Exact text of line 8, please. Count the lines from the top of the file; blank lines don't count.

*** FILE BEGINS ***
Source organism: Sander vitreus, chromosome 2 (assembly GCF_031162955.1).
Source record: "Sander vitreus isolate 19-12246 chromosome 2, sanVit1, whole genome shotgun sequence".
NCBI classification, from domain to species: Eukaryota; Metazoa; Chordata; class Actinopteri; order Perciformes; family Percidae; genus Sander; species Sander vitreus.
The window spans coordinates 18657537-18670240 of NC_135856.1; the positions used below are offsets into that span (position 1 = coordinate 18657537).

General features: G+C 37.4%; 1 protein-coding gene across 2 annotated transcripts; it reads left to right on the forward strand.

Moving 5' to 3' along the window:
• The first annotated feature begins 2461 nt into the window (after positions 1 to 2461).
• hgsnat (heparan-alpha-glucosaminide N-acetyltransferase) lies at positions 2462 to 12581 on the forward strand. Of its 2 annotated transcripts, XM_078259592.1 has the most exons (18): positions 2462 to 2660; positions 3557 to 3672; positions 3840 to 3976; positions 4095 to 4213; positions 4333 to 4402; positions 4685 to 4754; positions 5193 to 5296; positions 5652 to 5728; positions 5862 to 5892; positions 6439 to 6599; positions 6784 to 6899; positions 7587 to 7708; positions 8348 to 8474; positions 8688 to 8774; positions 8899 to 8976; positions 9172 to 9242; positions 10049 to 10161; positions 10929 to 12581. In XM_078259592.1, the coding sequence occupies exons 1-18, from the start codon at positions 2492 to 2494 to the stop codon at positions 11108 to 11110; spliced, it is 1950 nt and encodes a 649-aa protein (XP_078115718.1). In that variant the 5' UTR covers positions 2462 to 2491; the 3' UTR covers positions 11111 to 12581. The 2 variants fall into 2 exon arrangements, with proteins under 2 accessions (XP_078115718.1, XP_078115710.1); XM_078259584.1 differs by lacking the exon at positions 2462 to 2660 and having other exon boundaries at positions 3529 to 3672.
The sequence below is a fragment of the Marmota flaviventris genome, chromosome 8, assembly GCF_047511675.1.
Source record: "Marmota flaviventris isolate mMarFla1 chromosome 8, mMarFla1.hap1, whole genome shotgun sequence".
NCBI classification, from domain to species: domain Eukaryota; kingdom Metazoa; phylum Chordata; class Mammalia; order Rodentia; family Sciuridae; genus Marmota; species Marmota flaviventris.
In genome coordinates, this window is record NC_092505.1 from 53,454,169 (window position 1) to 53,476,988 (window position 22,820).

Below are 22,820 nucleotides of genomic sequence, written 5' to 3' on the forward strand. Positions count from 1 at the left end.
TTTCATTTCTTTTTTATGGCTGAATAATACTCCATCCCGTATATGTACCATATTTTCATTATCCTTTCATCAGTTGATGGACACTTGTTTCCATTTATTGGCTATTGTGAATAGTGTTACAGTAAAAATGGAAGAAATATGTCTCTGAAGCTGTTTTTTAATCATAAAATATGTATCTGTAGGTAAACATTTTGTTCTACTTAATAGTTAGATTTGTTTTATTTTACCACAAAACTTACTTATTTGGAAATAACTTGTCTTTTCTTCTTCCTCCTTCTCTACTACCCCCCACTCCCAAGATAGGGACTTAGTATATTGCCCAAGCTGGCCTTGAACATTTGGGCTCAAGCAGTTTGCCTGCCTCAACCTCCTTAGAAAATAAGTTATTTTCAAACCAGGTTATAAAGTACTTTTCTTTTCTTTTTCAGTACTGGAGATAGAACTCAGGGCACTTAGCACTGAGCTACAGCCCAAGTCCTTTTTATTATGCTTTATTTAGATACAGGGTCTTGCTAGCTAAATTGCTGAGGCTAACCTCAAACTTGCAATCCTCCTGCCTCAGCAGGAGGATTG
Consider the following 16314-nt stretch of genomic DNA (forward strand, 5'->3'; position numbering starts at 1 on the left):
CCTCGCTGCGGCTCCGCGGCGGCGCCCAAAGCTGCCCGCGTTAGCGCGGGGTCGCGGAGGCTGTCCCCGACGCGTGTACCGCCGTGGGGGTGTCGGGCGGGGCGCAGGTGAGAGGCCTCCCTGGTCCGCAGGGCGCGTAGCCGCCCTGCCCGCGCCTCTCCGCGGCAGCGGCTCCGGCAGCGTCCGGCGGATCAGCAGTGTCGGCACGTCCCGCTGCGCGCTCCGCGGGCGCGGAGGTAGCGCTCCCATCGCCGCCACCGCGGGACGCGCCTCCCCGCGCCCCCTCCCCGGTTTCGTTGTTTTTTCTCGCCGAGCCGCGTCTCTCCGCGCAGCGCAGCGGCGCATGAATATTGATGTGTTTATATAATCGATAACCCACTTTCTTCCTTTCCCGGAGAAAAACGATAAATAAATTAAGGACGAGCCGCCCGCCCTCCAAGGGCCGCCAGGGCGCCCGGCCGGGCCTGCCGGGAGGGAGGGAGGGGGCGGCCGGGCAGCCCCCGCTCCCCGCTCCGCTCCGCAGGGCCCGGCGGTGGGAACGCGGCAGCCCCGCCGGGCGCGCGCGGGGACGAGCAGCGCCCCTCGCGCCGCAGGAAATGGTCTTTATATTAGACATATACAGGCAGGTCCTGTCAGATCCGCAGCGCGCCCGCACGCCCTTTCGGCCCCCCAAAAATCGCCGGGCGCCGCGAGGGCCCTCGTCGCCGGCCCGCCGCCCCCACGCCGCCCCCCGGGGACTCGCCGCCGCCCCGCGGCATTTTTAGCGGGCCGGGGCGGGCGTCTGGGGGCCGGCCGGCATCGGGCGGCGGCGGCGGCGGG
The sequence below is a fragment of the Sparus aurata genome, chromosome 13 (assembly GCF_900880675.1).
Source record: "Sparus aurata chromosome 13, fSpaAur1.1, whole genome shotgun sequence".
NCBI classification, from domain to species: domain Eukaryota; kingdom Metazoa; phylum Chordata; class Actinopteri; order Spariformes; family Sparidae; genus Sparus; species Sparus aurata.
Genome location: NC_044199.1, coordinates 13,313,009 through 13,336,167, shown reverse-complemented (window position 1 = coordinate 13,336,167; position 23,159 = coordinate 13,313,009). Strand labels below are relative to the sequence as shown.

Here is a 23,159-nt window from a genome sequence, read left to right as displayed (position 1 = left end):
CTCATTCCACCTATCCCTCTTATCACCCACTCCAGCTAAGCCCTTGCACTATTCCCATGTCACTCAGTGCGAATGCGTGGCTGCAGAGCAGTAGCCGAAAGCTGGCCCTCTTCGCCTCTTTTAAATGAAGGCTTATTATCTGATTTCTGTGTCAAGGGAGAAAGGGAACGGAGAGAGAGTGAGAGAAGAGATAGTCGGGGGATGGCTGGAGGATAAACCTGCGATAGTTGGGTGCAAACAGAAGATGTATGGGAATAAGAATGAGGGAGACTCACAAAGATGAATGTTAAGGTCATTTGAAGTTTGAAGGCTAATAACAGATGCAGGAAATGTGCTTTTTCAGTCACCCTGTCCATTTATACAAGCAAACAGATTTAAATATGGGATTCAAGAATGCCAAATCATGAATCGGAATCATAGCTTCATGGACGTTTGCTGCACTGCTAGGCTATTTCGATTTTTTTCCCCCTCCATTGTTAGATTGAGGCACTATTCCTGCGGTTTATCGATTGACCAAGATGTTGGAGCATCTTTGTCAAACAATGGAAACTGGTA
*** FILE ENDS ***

• hgsnat (heparan-alpha-glucosaminide N-acetyltransferase) lies at positions 2462 to 12581 on the forward strand. Of its 2 annotated transcripts, XM_078259592.1 has the most exons (18): positions 2462 to 2660; positions 3557 to 3672; positions 3840 to 3976; positions 4095 to 4213; positions 4333 to 4402; positions 4685 to 4754; positions 5193 to 5296; positions 5652 to 5728; positions 5862 to 5892; positions 6439 to 6599; positions 6784 to 6899; positions 7587 to 7708; positions 8348 to 8474; positions 8688 to 8774; positions 8899 to 8976; positions 9172 to 9242; positions 10049 to 10161; positions 10929 to 12581. In XM_078259592.1, the coding sequence occupies exons 1-18, from the start codon at positions 2492 to 2494 to the stop codon at positions 11108 to 11110; spliced, it is 1950 nt and encodes a 649-aa protein (XP_078115718.1). In that variant the 5' UTR covers positions 2462 to 2491; the 3' UTR covers positions 11111 to 12581. The 2 variants fall into 2 exon arrangements, with proteins under 2 accessions (XP_078115718.1, XP_078115710.1); XM_078259584.1 differs by lacking the exon at positions 2462 to 2660 and having other exon boundaries at positions 3529 to 3672.